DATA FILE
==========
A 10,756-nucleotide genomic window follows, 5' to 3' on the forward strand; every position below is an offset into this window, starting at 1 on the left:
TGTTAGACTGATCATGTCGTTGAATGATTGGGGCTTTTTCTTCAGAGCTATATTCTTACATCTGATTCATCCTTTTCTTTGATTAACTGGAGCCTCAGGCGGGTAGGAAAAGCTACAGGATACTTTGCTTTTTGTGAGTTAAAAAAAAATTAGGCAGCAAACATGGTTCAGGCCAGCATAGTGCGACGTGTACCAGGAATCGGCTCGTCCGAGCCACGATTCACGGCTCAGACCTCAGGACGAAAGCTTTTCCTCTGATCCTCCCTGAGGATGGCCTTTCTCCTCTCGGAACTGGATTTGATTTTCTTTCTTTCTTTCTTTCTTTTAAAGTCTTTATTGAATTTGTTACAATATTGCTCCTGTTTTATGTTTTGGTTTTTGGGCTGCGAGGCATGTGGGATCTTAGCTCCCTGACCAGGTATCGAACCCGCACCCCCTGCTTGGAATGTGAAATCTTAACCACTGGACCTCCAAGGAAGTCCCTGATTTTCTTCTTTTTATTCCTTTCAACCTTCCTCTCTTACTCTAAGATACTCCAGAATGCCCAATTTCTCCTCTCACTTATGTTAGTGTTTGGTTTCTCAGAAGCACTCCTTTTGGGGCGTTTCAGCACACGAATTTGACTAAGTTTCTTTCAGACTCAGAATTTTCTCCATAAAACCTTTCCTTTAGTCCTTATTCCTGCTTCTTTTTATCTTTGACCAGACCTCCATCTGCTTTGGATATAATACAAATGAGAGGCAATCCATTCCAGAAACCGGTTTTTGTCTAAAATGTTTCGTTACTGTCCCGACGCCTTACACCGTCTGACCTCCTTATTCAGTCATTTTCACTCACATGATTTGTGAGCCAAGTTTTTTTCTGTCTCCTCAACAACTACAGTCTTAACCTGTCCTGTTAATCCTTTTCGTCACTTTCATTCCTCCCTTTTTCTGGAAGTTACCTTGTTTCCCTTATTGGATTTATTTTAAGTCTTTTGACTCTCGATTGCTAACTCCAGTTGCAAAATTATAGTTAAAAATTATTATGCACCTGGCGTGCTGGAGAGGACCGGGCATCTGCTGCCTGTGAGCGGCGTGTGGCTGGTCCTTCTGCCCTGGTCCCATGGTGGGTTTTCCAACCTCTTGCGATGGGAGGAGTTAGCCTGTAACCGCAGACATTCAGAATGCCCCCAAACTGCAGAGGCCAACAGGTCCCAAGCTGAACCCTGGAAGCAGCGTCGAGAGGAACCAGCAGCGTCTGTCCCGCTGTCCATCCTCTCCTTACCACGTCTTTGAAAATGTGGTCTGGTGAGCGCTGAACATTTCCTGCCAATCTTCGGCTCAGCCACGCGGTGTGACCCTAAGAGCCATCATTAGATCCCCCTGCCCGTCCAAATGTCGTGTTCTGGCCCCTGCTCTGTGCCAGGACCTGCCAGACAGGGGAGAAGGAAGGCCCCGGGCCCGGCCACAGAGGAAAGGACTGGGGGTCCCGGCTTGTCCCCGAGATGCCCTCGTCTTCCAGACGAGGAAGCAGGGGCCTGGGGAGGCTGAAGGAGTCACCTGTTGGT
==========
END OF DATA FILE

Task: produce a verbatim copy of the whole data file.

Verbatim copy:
A 10,756-nucleotide genomic window follows, 5' to 3' on the forward strand; every position below is an offset into this window, starting at 1 on the left:
TGTTAGACTGATCATGTCGTTGAATGATTGGGGCTTTTTCTTCAGAGCTATATTCTTACATCTGATTCATCCTTTTCTTTGATTAACTGGAGCCTCAGGCGGGTAGGAAAAGCTACAGGATACTTTGCTTTTTGTGAGTTAAAAAAAAATTAGGCAGCAAACATGGTTCAGGCCAGCATAGTGCGACGTGTACCAGGAATCGGCTCGTCCGAGCCACGATTCACGGCTCAGACCTCAGGACGAAAGCTTTTCCTCTGATCCTCCCTGAGGATGGCCTTTCTCCTCTCGGAACTGGATTTGATTTTCTTTCTTTCTTTCTTTCTTTTAAAGTCTTTATTGAATTTGTTACAATATTGCTCCTGTTTTATGTTTTGGTTTTTGGGCTGCGAGGCATGTGGGATCTTAGCTCCCTGACCAGGTATCGAACCCGCACCCCCTGCTTGGAATGTGAAATCTTAACCACTGGACCTCCAAGGAAGTCCCTGATTTTCTTCTTTTTATTCCTTTCAACCTTCCTCTCTTACTCTAAGATACTCCAGAATGCCCAATTTCTCCTCTCACTTATGTTAGTGTTTGGTTTCTCAGAAGCACTCCTTTTGGGGCGTTTCAGCACACGAATTTGACTAAGTTTCTTTCAGACTCAGAATTTTCTCCATAAAACCTTTCCTTTAGTCCTTATTCCTGCTTCTTTTTATCTTTGACCAGACCTCCATCTGCTTTGGATATAATACAAATGAGAGGCAATCCATTCCAGAAACCGGTTTTTGTCTAAAATGTTTCGTTACTGTCCCGACGCCTTACACCGTCTGACCTCCTTATTCAGTCATTTTCACTCACATGATTTGTGAGCCAAGTTTTTTTCTGTCTCCTCAACAACTACAGTCTTAACCTGTCCTGTTAATCCTTTTCGTCACTTTCATTCCTCCCTTTTTCTGGAAGTTACCTTGTTTCCCTTATTGGATTTATTTTAAGTCTTTTGACTCTCGATTGCTAACTCCAGTTGCAAAATTATAGTTAAAAATTATTATGCACCTGGCGTGCTGGAGAGGACCGGGCATCTGCTGCCTGTGAGCGGCGTGTGGCTGGTCCTTCTGCCCTGGTCCCATGGTGGGTTTTCCAACCTCTTGCGATGGGAGGAGTTAGCCTGTAACCGCAGACATTCAGAATGCCCCCAAACTGCAGAGGCCAACAGGTCCCAAGCTGAACCCTGGAAGCAGCGTCGAGAGGAACCAGCAGCGTCTGTCCCGCTGTCCATCCTCTCCTTACCACGTCTTTGAAAATGTGGTCTGGTGAGCGCTGAACATTTCCTGCCAATCTTCGGCTCAGCCACGCGGTGTGACCCTAAGAGCCATCATTAGATCCCCCTGCCCGTCCAAATGTCGTGTTCTGGCCCCTGCTCTGTGCCAGGACCTGCCAGACAGGGGAGAAGGAAGGCCCCGGGCCCGGCCACAGAGGAAAGGACTGGGGGTCCCGGCTTGTCCCCGAGATGCCCTCGTCTTCCAGACGAGGAAGCAGGGGCCTGGGGAGGCTGAAGGAGTCACCTGTTGGT